The case of Bahrain

18 02 2011

by Patrick Vibert

As protests erupt across North Africa and the Middle East, the tiny island nation of Bahrain is seeing its share of unrest. Thousands of demonstrators have taken to the streets in the capital Manama to protest against a regime that is viewed by many as oppressive and discriminatory. Bahrain seems to be following the examples set by Egypt and Tunisia, who have each toppled longtime rulers.

As an Arab country seeking a democracy, Bahrain appears to have much in common with other nations in the region that are facing unrest. But its sectarian makeup and geographic position make it a special case, especially for the United States.

Bahrain is an island that sits off the coast of Saudi Arabia in the Persian Gulf.  It was a part of the Persian Empire until it achieved independence in 1783. Today, it is the home of America’s Fifth Fleet, which is responsible for patrolling the Persian Gulf, the Red Sea and the Arabian Sea. The country’s Sunni majority rules over a Shiite minority. For our purposes, these are the key facts.

BahrainBahrain

Shia outnumber Sunnis in Bahrain 2 to 1. However, the country is ruled by Sunnis who occupy the upper echelon positions in military and government.  Sunnis are aware that toppling the regime means toppling their cushy position in Bahraini society and as a result, the protests have taken on a sectarian dimension.

Unlike Egypt and Tunisia, it is unlikely that the military will side with the protesters. In the past 24 hours, we have seen an up-tick in violence, with soldiers opening fire on demonstrators. The state-sponsored use of violence will likely only add fuel to the fire of the rebels, but don’t look for the regime to go down without a fight. As said, Egypt and Tunisia had the help of the military, and it is unlikely that any of the revolutionary movements taking place in the region today would get far without it. Right now, the protesters in Bahrain don’t have it and aren’t likely to get it.

Saudi Arabia

The Saudis are concerned with growing Shiite (and therefore Iranian) influence. As mentioned, Bahrain is two-thirds Shiite and Iran is almost entirely Shiite. Saudi Arabia has its own population of Shiites, though not as many as Bahrain and Iran. The problem is that Saudi Arabia’s Shia population lives in the oil-rich eastern provinces, which happen to border Bahrain. If the regime in Manama falls giving way to a Shia dominated government, Iran is clearly a beneficiary, as the Islamic Republic would then have an ally right off the coast of its biggest rival in the region.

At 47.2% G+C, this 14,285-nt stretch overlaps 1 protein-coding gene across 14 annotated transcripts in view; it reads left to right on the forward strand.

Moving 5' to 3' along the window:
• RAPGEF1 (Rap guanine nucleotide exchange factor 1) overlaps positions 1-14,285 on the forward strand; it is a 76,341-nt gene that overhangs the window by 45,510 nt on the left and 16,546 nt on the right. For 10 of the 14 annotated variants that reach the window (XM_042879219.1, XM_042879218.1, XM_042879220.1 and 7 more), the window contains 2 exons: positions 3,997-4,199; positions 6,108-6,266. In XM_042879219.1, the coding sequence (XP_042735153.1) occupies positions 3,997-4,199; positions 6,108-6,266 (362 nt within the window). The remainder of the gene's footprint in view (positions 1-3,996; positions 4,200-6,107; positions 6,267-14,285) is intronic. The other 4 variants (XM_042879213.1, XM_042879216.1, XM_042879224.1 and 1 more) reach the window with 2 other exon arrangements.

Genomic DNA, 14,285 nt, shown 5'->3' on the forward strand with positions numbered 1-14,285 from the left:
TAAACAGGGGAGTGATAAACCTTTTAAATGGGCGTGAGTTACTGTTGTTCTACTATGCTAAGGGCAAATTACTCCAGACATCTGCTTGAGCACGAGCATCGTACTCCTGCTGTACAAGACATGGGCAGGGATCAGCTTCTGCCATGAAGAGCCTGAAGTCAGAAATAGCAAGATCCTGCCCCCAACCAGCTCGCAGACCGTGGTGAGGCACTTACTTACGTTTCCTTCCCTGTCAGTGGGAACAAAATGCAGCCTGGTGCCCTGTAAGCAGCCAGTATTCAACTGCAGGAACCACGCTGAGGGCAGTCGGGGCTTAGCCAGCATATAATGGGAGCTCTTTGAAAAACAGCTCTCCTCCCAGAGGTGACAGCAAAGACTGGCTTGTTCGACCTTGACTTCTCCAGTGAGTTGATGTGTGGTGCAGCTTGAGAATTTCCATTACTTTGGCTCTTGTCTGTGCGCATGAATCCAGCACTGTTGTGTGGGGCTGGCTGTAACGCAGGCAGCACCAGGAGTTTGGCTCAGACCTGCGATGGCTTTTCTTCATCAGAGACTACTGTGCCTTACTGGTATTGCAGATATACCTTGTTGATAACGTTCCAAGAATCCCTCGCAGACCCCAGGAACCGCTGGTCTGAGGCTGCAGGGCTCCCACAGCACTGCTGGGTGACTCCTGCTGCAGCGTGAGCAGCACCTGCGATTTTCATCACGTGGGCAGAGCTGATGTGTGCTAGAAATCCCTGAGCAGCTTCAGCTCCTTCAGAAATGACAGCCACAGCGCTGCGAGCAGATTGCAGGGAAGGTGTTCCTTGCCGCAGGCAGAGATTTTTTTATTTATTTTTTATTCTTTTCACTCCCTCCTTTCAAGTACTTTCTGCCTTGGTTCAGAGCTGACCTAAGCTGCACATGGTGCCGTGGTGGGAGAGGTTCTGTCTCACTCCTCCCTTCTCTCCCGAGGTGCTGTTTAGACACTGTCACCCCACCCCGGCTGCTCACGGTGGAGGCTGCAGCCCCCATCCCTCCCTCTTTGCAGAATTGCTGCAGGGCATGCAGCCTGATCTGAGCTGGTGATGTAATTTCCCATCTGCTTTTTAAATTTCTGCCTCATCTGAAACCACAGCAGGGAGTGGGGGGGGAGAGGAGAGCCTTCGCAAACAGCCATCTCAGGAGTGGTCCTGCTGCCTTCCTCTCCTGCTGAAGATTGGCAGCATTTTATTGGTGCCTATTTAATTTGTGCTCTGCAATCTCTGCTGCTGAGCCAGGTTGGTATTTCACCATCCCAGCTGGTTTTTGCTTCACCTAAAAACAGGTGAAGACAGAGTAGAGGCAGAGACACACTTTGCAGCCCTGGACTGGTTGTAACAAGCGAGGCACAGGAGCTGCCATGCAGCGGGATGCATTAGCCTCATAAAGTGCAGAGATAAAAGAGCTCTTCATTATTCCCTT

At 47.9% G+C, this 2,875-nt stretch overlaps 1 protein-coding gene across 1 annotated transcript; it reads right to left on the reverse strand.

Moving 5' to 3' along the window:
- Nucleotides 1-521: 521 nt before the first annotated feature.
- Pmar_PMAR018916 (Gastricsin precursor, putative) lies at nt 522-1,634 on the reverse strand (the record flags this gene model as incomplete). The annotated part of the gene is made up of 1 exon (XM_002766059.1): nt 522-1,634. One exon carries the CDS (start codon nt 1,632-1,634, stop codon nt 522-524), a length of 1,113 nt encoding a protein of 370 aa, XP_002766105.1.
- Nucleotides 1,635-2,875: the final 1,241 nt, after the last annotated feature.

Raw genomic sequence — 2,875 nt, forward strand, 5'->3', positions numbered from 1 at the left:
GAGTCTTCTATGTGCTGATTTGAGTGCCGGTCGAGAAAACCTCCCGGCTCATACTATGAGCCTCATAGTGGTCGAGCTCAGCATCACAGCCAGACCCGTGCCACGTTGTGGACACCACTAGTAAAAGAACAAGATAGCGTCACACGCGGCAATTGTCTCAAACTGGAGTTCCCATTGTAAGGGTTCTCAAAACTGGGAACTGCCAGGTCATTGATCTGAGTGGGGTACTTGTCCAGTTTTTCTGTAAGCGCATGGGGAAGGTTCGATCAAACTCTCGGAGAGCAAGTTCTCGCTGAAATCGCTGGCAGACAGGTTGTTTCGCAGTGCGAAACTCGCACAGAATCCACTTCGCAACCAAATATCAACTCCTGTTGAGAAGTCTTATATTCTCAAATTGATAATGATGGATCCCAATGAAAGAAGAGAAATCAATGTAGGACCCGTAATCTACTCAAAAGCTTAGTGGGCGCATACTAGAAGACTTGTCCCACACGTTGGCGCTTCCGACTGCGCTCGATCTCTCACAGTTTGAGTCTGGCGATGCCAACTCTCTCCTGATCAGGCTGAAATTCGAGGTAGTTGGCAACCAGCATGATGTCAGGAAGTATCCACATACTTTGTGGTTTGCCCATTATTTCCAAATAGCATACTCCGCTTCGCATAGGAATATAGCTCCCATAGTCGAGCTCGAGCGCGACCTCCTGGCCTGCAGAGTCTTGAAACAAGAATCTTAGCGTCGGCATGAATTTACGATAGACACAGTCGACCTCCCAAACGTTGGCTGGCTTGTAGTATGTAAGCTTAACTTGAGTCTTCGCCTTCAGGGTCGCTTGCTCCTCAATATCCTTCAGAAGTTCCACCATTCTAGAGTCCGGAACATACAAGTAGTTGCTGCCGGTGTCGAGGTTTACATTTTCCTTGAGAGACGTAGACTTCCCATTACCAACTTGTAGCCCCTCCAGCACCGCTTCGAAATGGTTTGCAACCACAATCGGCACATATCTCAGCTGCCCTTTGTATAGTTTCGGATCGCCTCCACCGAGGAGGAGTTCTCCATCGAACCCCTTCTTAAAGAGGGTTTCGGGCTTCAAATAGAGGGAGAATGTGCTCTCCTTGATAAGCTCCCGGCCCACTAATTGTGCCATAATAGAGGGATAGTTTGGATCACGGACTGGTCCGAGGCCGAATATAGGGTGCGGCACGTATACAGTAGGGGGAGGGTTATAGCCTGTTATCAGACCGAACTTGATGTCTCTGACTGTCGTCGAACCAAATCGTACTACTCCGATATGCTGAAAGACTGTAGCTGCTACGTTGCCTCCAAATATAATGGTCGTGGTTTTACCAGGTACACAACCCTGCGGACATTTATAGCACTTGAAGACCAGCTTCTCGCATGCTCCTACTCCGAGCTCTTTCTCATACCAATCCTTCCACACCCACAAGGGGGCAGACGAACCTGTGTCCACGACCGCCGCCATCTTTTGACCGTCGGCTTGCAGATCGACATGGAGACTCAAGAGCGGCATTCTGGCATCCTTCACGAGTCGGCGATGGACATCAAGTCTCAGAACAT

Saudi Arabia was already concerned with creeping Iranian influence before this mess, going as far as taking sides with Israel against the Persians and supporting the Yemeni government in their war against Shia Houthi rebels near their common border.  The current unrest has to be deeply troubling for The Kingdom, and it is rumored that Riyadh has dispatched security/intelligence advisors to Bahrain to aid in the crackdown and to report back events on the ground.

United States

The United States is in a tricky position. The Obama administration wants to be “on the right side of history”, but Washington has proved over the last few weeks that it has a hard time deciding what exactly that is. When it comes to old allies, the United States prefers the status quo.

This was true in Egypt, but when it became clear that the Mubarak regime was falling America had to readjust to the reality on the ground and support the protesters in their pursuit of democracy. Washington will take the same approach to Bahrain, as the American public has a soft spot in their hearts for the image of besieged patriots trying to overthrow a king.  But the strategic implications of the Shiite majority taking power in Bahrain is likely causing sleepless nights for the officials who are paid to worry about such things.

As mentioned, America’s Fifth Fleet is parked in Bahrain. The Fleet represents US power projection in the region and sends the message to state actors and non-state actors alike that American bombers, fighters, warships, and Marines are never that far away. If a Shiite regime that is allied with Iran takes power in Bahrain, the Fifth Fleet will quickly find itself in need of relocation, with few options*.

*Slim pickens here. Saudi Arabia is out, because stashing US warships in the Custodian of the Two Holy Cities of Mecca and Medina is controversial to say the least. Iran is out for obvious reasons, though it would be funny to ask. Oman or Qatar could do it, but they wouldn’t be happy about it. Kuwait is the most likely choice, as “they owe us one” for repelling Saddam Hussein in Gulf War I.

Along with Bahrain and the Saudis, the United States is also concerned with creeping Iranian influence (see Lebanon and Iraq). The US economy depends on the free flow of oil, much of it originating in the Persian Gulf, and maintaining the flow of oil is a key national security goal of the United States.  America is playing a zero sum game with Iran, where any gain by Tehran is seen as a loss for Washington. And a Shiite revolution in Bahrain would be seen as a huge win for Iran.

 

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